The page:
The verses were considerably more difficult to translate than the choruses, as they tended to leave explicit connections between images either unspoken or beyond the grasp of my inferior Japanese. Consider a gloss of the last three lines of the second verse:

battlefield-GEN soldier-PL remember-“TE FORM” EMPHATIC now mother-GEN warmth-ACC

So we have a nominative “the soldiers of the battlefield” of unclear case, a verb “remember / recall” which is of unclear mood (though likely imperative given the emphasis / informing particle yo), and “now, mother's warmth” as an object. Unless the last line goes with a verb in the chorus (none of which seem to want it), I suppose your mother's warmth is what's being remembered. Or are these mothers of the soldiers? Given the lack of particle on 兵士たち, it's not clear who's remembering what, unless it is and I just don't get it. Thus, I went with the English translation I did, which is about as unclear. A clever interpretation, or an uninformed cop-out? Perhaps it can be both. [Note - I still kind of like my cop-out, but this is probably just "Soldiers on the battlefield, remember now your mother's warmth."]

Ah, “wake the sleeping lion.” Hey, that's what it says. I just have to wonder – does this sound less lame in Japanese? Or perhaps even more cliché? If you thought it sounded cool, then a thousand pardons.

On the other hand, 朽ち果てる is a terrifically cool verb. To rot away, to die in obscurity, to fall to ruins. (Definitions from here). Given that it is composed of two root verbs - “to rot” and “to reach the end” respectively – I can't give it too much credit for lexicalizing the concept of slow, creeping decay into oblivion, but it's still a flavorful addition to any vocabulary.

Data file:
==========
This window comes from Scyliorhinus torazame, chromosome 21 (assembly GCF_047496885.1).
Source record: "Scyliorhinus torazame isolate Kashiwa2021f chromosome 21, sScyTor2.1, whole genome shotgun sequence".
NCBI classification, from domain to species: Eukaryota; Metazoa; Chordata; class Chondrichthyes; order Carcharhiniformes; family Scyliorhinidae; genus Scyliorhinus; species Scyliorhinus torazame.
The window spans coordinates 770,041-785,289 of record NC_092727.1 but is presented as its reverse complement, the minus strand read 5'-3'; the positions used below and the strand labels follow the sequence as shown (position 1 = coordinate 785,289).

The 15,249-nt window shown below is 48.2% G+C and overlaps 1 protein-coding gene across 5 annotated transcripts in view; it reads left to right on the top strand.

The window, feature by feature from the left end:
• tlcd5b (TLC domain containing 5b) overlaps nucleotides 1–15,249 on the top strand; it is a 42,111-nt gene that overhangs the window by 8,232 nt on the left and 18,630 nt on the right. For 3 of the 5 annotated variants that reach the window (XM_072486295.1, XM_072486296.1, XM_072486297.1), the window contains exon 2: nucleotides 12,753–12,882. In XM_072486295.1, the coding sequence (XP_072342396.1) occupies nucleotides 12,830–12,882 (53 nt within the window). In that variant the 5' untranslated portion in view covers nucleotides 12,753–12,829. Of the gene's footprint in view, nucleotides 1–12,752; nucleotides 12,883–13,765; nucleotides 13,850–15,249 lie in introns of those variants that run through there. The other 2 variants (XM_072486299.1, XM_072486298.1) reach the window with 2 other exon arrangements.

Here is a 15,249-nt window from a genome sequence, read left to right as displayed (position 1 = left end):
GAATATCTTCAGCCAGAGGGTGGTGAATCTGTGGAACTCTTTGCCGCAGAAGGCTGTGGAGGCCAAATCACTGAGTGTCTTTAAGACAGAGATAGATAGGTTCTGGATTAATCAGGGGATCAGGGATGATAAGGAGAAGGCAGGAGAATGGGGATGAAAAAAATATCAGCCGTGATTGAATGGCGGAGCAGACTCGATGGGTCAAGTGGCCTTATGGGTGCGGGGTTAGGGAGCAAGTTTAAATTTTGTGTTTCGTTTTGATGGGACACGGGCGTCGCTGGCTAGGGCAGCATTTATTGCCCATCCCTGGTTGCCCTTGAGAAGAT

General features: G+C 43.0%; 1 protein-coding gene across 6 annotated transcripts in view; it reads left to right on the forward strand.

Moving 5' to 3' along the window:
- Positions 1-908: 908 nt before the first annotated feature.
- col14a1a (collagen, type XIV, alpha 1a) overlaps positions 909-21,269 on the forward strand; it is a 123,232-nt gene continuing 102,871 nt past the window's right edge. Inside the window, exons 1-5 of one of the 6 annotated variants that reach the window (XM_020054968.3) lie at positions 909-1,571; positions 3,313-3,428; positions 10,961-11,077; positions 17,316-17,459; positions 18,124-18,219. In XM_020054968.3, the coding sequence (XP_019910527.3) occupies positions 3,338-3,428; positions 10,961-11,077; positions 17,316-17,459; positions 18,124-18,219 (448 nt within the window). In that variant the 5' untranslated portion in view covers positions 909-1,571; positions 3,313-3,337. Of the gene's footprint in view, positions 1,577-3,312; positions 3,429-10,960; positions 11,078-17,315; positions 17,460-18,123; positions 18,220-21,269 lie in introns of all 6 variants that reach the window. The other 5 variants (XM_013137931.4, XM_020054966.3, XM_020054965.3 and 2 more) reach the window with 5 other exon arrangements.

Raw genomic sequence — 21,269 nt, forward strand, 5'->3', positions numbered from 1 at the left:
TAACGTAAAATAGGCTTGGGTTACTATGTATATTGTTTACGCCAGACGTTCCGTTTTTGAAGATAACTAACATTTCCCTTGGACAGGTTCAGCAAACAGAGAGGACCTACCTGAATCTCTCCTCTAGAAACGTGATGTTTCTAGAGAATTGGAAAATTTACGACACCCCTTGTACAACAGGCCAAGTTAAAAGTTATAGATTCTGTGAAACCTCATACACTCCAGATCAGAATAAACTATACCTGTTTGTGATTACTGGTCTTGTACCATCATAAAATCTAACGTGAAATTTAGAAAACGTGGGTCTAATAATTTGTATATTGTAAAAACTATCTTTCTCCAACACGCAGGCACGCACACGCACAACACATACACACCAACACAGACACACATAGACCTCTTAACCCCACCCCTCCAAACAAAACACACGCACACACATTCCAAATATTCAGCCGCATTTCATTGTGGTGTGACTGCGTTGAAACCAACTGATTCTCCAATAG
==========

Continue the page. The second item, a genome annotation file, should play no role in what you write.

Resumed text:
As a final translation note, I rendered 歩いてゆこう and 生きてゆくんだ the way I did because the more literal “let's go, walking!” and “it's that we subsist” are clearly not going to work. Though come to think of it, the similarly literal “go on living” is not a terrible choice for the latter. Better translations are heartily welcome.

In the end, the song is about leaving behind the struggles and hatred of the past and moving forward together to a better future – toward 楽園, toward paradise. It feels a bit trite, though that's probably more the fault of my translation than the Japanese. (Then again, wake the sleeping lion, let's go!...) But it's well executed, and it can get pretty catchy. As can most things when you listen to them enough to translate and record them, but just as well. Speaking of which, in the recording I switch a couple lines, but I think the meaning stays intact. I also screw up 生まれない umarenai into 埋まらない umaranai, giving the line a meaning more like “nothing is buried by hatred.” Against all odds, that almost works too. I was totally going for that.